And this year, you know … I do a sort of forecast – a detailed bottom-up forecast – at the start of January, and at the start of July, and I came into the year, you know, obviously with everything that was going on with the macro context, I took a slightly cautious approach. I thought the ordinaries would be broadly flat this year. But as it happened actually, so far this year, the dividends have been coming in a little bit better than I expected. So, we’ve had some very nice ordinary dividends from Games Workshop [Group PLC], which is one of our larger holdings. 4imprint [Group, Plc] has announced a special dividend which was very large. And we’ve also, just generally across the board, dividends have just been a bit better than I was expecting. So, the fund today is yielding about 3.8% or so. And I think it’s also important to remember the growth. So, the fund has grown its dividend at a compound annual growth rate since 2014, of almost 6%. And that actually compares to 0%, actually moderately negative for the FTSE All Share [index]. So, if you combine that yield of 3.8% with some growth, that’s what we’re trying to achieve.

JY: Brilliant. And the fund is known to be pretty ESG friendly. I mean, you exclude certain companies from the portfolio and the company are looking to be net zero by 2030. Can you tell us a little bit more about this?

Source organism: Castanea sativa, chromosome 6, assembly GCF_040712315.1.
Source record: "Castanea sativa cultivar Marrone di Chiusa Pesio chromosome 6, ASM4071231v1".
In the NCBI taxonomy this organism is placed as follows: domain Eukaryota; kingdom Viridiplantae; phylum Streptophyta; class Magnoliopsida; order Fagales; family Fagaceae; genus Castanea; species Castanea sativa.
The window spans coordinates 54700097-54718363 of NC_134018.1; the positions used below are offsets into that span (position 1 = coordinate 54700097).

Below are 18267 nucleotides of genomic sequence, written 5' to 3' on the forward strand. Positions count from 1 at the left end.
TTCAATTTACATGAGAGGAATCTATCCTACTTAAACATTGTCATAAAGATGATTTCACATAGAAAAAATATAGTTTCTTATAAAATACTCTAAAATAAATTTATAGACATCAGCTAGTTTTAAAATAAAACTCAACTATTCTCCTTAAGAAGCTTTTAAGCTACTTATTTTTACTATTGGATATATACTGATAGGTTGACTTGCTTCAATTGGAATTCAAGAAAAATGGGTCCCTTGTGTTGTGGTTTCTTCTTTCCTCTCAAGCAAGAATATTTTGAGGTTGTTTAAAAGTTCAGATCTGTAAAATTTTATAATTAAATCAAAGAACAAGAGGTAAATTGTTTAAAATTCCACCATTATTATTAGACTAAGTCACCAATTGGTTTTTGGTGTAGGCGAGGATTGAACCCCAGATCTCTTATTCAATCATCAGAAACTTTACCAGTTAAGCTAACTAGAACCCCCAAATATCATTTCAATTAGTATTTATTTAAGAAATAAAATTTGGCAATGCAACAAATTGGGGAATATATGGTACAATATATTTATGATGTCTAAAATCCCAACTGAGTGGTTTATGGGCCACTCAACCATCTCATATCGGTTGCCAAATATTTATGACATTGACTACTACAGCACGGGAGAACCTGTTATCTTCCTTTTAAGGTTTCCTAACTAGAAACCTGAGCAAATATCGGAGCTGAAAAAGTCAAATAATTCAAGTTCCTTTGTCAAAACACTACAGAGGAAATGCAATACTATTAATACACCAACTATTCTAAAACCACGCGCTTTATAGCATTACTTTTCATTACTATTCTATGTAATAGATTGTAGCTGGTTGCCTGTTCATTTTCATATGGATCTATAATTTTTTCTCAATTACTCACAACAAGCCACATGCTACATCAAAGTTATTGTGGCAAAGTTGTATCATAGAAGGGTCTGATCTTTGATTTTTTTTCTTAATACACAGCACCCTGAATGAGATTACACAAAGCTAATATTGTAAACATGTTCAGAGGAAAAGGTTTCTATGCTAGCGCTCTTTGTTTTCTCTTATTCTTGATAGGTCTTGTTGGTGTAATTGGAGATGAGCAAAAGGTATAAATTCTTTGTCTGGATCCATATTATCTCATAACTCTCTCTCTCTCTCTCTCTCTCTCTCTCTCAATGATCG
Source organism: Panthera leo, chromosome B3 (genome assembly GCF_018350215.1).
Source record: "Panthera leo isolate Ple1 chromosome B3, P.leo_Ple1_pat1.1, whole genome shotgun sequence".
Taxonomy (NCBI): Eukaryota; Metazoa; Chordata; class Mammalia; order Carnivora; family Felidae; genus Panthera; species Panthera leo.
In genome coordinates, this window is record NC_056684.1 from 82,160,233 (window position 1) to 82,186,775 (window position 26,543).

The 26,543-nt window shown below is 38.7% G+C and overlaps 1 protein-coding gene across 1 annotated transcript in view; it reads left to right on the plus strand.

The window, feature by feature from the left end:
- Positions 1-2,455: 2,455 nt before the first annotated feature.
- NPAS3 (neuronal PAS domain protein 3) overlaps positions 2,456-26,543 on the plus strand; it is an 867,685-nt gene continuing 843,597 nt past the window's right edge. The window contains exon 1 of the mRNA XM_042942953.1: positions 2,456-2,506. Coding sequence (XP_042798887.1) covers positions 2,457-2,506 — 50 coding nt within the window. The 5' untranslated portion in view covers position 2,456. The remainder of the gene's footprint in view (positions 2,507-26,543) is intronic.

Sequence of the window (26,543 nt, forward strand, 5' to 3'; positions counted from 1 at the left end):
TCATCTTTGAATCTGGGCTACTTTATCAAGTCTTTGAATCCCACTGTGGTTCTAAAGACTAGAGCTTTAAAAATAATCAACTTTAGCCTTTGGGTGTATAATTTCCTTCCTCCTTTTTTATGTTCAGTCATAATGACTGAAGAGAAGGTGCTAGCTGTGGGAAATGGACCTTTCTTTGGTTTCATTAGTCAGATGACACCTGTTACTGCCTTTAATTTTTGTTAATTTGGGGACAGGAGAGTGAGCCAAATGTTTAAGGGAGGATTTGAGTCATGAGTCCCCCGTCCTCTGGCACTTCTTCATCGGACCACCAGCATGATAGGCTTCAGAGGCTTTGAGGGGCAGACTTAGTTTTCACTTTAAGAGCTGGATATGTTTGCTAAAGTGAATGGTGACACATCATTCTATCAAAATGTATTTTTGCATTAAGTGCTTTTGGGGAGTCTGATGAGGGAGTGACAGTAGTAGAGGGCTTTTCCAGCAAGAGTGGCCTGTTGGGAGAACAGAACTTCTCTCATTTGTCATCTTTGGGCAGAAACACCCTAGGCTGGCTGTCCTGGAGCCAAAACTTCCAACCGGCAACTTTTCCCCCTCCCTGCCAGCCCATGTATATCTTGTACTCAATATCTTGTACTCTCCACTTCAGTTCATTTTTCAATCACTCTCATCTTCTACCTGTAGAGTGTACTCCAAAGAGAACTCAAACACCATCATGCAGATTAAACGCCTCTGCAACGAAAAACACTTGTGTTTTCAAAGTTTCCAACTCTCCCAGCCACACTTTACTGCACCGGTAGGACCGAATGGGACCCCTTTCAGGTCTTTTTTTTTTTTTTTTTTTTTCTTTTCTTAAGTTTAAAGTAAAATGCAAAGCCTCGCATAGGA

GDL: Yeah, absolutely. So ESG, you’re right, it is a quite an ESG-friendly fund. And actually, many of our clients use the fund in their ethical portfolios for their client. So, we have some ethical exclusions, so areas that we will not invest in. So, those include no oil and gas production, no tobacco, no alcohol, no controversial weapons, no gambling, no high-interest rate lending, and a few other areas. So, we have those exclusions. 

And then from an ESG perspective, we also spend a lot of time actually engaging with our companies, again, with that big team of analysts I talked about. And one real focus over the last, call it 18 months – two years, has been on encouraging our companies to put in place net zero targets. But not just any old net zero targets. Having these targets actually verified by the Science Based Targets initiative or SBTi to give some real credence to those targets and the pathway to achieve them. And actually, pleasingly, about two thirds of the companies in the portfolio have now put in place these net zero targets verified by the SBTi. Which, you know, if you go back even just a couple of years, we think it’s almost an unthinkable number. So, we’re pleased with the progress there.